and the place touched with abiding peace. Shakespeare restored New Place, and The tower of Guild Chapel rises close at

hànd; in the near distance is the spire probably of long standing, that Elizaof Holy Trinity; the Avon is almost within beth was so delighted with the humor of sight; the earlier and the later associa- Falstaff in “ Henry IV." that she comtions of Shakespeare's life cluster about manded Shakespeare to continue the the place which he saw every day as a story and show Falstaff in love. “I knew school-boy, to which he returned in his very well," wrote Dennis, by way of introprime, where he gathered his friends about ducing an adaptation of the play in 1702, him, and where he found reconciliation “that it had pleas'd one of the greatest and, at last, peace.

queens that ever was in the world. ... The purchase and restoration of New This comedy was written at her comPlace made Shakespeare a man of conse- mand and by her direction, and she was quence among neighbors who could under- so eager to see it acted that she comstand the value of property, however they manded it to be finished in fourteen days." might miss the significance of literature. Seven years later Rowe added the further In a letter, still extant, dated October 25, information that “ she was so well pleased 1598, Richard Quiney, whose son Thomas with the admirable character of Falstaff in subsequently married Judith Shakespeare, the two parts of Henry IV.' that she appealed to the poet for a loan; and there commanded him to continue it for one are other evidences that he was regarded play more, and to show him in love." as a man whose income afforded a margin The tradition apparently had been long beyond his own needs.

accepted, and there are intrinsic eviThe poet's acquaintance with country dences which make it credible. “ The life in its humblest forms; with rural Merry Wives of Windsor" is the kind of speech, customs, and festivals; with sports play which such a command would have and games; with village taverns and their secured. It is a comedy which continufrequenters, was so intimate and extensive ally runs into broad farce; there is no that he used it with unconscious freedom touch of pathos in it; it deals with and ease. No other contemporary drama- contemporaneous middle-class people, in tist shows the same familiarity with man- whom the dramatist shows very little inners, habits, and people; an intimacy terest; it is laid in Windsor, and contains which must have been formed by a boy references to the castle which must have who made his first acquaintance with life been very acceptable to the Queen. The in Warwickshire. These reminiscences ground was evidently familiar to the of boyhood, reinforced by the later and dramatist, and there are references of a deliberate attention of a trained observer, realistic character, not only to Windsor, continually crop out in many of the plays, but to Stratford. Moreover, the play, as the formations of an earlier geologic although admirable in construction, is period often show themselves through below the level of Shakespeare's work of the structure of a later period.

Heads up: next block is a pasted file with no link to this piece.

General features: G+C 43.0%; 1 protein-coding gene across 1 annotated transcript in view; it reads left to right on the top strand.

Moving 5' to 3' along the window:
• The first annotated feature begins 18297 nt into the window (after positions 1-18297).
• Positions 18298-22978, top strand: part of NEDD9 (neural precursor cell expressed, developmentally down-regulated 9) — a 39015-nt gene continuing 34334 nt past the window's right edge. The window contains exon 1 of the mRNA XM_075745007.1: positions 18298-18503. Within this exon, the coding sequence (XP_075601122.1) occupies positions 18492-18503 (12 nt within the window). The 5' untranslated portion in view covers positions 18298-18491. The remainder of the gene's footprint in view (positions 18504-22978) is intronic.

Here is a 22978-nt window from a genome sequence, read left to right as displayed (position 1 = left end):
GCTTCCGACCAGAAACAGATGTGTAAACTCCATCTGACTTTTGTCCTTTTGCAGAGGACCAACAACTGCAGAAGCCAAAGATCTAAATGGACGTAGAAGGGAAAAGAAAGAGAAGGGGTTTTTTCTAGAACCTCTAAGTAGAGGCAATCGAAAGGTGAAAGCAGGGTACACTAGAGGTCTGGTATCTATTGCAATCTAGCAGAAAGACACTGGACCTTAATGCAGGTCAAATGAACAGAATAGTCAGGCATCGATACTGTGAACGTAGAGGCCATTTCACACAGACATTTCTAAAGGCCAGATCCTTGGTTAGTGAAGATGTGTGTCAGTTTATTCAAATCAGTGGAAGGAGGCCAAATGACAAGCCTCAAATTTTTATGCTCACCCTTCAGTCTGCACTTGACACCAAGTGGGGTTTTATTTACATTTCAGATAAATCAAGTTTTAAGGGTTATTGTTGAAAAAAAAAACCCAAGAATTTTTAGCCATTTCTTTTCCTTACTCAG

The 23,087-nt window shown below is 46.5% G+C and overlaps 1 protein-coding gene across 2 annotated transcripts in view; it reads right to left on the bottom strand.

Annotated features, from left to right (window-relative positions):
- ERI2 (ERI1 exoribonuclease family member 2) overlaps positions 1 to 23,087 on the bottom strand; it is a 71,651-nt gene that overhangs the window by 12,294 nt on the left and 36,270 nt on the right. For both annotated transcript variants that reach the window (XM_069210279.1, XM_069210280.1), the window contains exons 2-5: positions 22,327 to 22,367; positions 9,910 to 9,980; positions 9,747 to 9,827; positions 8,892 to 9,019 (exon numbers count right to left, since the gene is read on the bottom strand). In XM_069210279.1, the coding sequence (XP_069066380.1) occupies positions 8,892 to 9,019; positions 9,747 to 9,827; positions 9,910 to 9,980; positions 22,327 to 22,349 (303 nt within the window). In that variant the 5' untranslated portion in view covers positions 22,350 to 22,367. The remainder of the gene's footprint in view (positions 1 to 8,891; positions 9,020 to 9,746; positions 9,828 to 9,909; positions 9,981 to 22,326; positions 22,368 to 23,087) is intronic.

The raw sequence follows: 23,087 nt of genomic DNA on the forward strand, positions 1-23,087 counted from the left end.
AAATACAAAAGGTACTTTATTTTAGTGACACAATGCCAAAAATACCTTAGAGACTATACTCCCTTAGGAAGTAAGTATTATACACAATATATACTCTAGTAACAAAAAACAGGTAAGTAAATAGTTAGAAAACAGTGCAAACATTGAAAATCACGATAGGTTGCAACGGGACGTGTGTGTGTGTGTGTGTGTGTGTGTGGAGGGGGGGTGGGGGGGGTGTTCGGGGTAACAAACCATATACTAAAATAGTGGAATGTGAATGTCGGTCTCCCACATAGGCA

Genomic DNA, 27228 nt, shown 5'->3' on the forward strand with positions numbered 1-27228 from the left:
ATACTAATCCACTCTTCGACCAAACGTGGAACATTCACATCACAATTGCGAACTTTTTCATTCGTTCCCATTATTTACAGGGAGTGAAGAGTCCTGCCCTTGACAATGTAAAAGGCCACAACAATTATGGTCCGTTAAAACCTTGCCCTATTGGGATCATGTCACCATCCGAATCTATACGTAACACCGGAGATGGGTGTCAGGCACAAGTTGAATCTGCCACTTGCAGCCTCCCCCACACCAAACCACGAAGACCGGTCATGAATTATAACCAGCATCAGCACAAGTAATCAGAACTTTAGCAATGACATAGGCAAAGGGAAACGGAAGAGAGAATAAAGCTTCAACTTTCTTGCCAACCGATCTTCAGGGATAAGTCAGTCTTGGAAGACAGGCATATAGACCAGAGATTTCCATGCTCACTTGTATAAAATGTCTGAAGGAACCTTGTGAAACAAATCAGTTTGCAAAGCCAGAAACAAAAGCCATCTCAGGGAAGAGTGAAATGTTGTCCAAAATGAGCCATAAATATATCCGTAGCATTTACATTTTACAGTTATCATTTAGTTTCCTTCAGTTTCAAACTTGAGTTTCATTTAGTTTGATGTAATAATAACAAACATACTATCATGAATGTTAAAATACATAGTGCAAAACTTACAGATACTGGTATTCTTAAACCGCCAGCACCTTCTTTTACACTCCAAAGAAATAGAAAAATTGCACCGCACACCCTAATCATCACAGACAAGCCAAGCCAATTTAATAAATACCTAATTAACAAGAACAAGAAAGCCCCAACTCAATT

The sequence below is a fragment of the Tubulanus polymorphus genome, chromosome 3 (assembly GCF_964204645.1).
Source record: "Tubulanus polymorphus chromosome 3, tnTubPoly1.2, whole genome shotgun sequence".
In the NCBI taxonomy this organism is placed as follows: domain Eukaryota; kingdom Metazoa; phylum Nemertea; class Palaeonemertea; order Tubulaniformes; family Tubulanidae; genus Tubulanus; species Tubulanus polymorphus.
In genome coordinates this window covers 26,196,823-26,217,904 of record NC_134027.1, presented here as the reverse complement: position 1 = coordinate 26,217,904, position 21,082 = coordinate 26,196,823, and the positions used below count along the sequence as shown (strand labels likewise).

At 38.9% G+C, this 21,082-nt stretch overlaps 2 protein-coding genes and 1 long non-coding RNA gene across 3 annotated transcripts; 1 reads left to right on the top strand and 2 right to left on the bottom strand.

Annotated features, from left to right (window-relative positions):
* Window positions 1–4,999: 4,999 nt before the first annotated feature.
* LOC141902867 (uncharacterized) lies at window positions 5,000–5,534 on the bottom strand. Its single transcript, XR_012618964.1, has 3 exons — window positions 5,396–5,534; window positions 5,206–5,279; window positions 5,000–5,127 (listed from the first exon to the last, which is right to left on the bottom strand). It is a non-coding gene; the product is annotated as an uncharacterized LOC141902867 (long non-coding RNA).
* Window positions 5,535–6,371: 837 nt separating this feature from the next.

this period in intellectual quality, and The fertility of resource which gives lacks those inimitable touches of humor the two parts of “Henry IV.” such over- and poetry which are the ineffaceable flowing vitality made the writing of “ The marks of his genius when it is working Merry Wives of Windsor " inevitable. It freely and spontaneously. was quite impossible for the dramatist to The play owes little in the way of direct leave a character so rich in the elements of contribution to earlier sources, though comedy as Falstaff without further devel- various incidents used in it are to be found opment under wholly different conditions. in Italian and other stories. It was probIn the Epilogue to “Henry IV.” the ably written about 1599, and the Queen, dramatist promised to “ continue the story according to tradition, was “very well with Sir John in it, and make you merry pleased with the representation.” The with fair Katharine of France;" but plot is essentially Italian ; the introduction "Henry V." contained no reference to the of the fairies was a revival of the masque; old knight save the brief but inimitable but the atmosphere of the play is entirely account of his death. Almost a century English; it reflects the hearty, healthy, after the death of the Queen three writers bluff spirit and manner of middle-class reported almost simultaneously the tradi- life in an English village. It is the only tion, apparently current at the time and play dealing with the English life of his